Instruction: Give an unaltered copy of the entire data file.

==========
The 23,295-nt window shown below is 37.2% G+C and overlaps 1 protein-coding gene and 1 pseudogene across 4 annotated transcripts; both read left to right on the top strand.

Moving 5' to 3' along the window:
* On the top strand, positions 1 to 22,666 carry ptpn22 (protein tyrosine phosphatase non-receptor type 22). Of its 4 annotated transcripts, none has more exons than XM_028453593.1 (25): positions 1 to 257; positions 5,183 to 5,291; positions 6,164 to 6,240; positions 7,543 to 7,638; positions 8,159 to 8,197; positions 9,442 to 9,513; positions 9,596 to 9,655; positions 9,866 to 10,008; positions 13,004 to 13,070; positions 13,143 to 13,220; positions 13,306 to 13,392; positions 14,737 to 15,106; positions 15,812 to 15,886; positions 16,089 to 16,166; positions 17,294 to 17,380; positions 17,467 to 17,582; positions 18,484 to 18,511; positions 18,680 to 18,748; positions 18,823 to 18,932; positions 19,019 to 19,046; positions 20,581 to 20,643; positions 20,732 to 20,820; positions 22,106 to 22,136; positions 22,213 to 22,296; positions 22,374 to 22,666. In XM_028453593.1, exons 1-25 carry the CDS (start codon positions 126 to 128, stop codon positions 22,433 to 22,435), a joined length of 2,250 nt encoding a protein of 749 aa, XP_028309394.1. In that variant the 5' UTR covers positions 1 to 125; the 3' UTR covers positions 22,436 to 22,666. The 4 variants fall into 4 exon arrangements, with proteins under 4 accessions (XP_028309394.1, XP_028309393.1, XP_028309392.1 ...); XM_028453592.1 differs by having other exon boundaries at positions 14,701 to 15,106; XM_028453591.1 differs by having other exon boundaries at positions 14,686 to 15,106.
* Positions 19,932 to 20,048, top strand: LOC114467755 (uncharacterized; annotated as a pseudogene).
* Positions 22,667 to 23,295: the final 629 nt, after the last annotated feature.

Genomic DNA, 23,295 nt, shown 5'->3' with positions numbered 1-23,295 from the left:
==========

The 23,295-nt window shown below is 37.2% G+C and overlaps 1 protein-coding gene and 1 pseudogene across 4 annotated transcripts; both read left to right on the top strand.

Moving 5' to 3' along the window:
* On the top strand, positions 1 to 22,666 carry ptpn22 (protein tyrosine phosphatase non-receptor type 22). Of its 4 annotated transcripts, none has more exons than XM_028453593.1 (25): positions 1 to 257; positions 5,183 to 5,291; positions 6,164 to 6,240; positions 7,543 to 7,638; positions 8,159 to 8,197; positions 9,442 to 9,513; positions 9,596 to 9,655; positions 9,866 to 10,008; positions 13,004 to 13,070; positions 13,143 to 13,220; positions 13,306 to 13,392; positions 14,737 to 15,106; positions 15,812 to 15,886; positions 16,089 to 16,166; positions 17,294 to 17,380; positions 17,467 to 17,582; positions 18,484 to 18,511; positions 18,680 to 18,748; positions 18,823 to 18,932; positions 19,019 to 19,046; positions 20,581 to 20,643; positions 20,732 to 20,820; positions 22,106 to 22,136; positions 22,213 to 22,296; positions 22,374 to 22,666. In XM_028453593.1, exons 1-25 carry the CDS (start codon positions 126 to 128, stop codon positions 22,433 to 22,435), a joined length of 2,250 nt encoding a protein of 749 aa, XP_028309394.1. In that variant the 5' UTR covers positions 1 to 125; the 3' UTR covers positions 22,436 to 22,666. The 4 variants fall into 4 exon arrangements, with proteins under 4 accessions (XP_028309394.1, XP_028309393.1, XP_028309392.1 ...); XM_028453592.1 differs by having other exon boundaries at positions 14,701 to 15,106; XM_028453591.1 differs by having other exon boundaries at positions 14,686 to 15,106.
* Positions 19,932 to 20,048, top strand: LOC114467755 (uncharacterized; annotated as a pseudogene).
* Positions 22,667 to 23,295: the final 629 nt, after the last annotated feature.

Genomic DNA, 23,295 nt, shown 5'->3' with positions numbered 1-23,295 from the left: